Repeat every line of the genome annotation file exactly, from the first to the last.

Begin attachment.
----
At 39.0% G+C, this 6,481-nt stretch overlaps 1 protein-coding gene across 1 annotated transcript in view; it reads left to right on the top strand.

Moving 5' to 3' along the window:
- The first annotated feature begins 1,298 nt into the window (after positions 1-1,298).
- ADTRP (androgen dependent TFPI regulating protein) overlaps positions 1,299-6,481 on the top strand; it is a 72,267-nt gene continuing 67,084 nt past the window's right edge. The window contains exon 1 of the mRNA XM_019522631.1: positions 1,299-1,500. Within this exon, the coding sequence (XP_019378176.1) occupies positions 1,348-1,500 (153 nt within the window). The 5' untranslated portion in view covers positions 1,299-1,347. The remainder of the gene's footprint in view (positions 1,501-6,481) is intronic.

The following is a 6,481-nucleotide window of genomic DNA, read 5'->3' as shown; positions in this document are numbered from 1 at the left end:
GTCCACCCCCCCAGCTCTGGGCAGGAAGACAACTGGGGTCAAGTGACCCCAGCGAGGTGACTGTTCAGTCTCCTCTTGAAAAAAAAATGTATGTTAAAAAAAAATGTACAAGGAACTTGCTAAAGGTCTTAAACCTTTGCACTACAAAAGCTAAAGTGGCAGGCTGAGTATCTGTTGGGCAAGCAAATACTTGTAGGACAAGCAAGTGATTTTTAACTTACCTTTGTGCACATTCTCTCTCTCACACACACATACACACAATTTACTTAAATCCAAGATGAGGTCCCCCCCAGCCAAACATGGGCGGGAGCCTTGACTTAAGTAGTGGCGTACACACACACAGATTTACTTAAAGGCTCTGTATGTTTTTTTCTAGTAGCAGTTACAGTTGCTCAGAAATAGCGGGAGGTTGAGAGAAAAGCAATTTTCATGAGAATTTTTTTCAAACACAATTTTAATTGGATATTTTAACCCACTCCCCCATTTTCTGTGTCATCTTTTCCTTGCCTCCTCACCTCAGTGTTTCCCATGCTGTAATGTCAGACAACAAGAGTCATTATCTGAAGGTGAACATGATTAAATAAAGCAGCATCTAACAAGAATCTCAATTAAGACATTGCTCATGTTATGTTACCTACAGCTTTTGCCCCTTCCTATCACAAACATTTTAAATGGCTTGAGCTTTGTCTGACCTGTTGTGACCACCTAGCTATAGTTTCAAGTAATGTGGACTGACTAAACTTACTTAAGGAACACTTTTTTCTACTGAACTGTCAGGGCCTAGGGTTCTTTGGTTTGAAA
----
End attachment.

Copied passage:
At 39.0% G+C, this 6,481-nt stretch overlaps 1 protein-coding gene across 1 annotated transcript in view; it reads left to right on the top strand.

Moving 5' to 3' along the window:
- The first annotated feature begins 1,298 nt into the window (after positions 1-1,298).
- ADTRP (androgen dependent TFPI regulating protein) overlaps positions 1,299-6,481 on the top strand; it is a 72,267-nt gene continuing 67,084 nt past the window's right edge. The window contains exon 1 of the mRNA XM_019522631.1: positions 1,299-1,500. Within this exon, the coding sequence (XP_019378176.1) occupies positions 1,348-1,500 (153 nt within the window). The 5' untranslated portion in view covers positions 1,299-1,347. The remainder of the gene's footprint in view (positions 1,501-6,481) is intronic.

The following is a 6,481-nucleotide window of genomic DNA, read 5'->3' as shown; positions in this document are numbered from 1 at the left end:
GTCCACCCCCCCAGCTCTGGGCAGGAAGACAACTGGGGTCAAGTGACCCCAGCGAGGTGACTGTTCAGTCTCCTCTTGAAAAAAAAATGTATGTTAAAAAAAAATGTACAAGGAACTTGCTAAAGGTCTTAAACCTTTGCACTACAAAAGCTAAAGTGGCAGGCTGAGTATCTGTTGGGCAAGCAAATACTTGTAGGACAAGCAAGTGATTTTTAACTTACCTTTGTGCACATTCTCTCTCTCACACACACATACACACAATTTACTTAAATCCAAGATGAGGTCCCCCCCAGCCAAACATGGGCGGGAGCCTTGACTTAAGTAGTGGCGTACACACACACAGATTTACTTAAAGGCTCTGTATGTTTTTTTCTAGTAGCAGTTACAGTTGCTCAGAAATAGCGGGAGGTTGAGAGAAAAGCAATTTTCATGAGAATTTTTTTCAAACACAATTTTAATTGGATATTTTAACCCACTCCCCCATTTTCTGTGTCATCTTTTCCTTGCCTCCTCACCTCAGTGTTTCCCATGCTGTAATGTCAGACAACAAGAGTCATTATCTGAAGGTGAACATGATTAAATAAAGCAGCATCTAACAAGAATCTCAATTAAGACATTGCTCATGTTATGTTACCTACAGCTTTTGCCCCTTCCTATCACAAACATTTTAAATGGCTTGAGCTTTGTCTGACCTGTTGTGACCACCTAGCTATAGTTTCAAGTAATGTGGACTGACTAAACTTACTTAAGGAACACTTTTTTCTACTGAACTGTCAGGGCCTAGGGTTCTTTGGTTTGAAA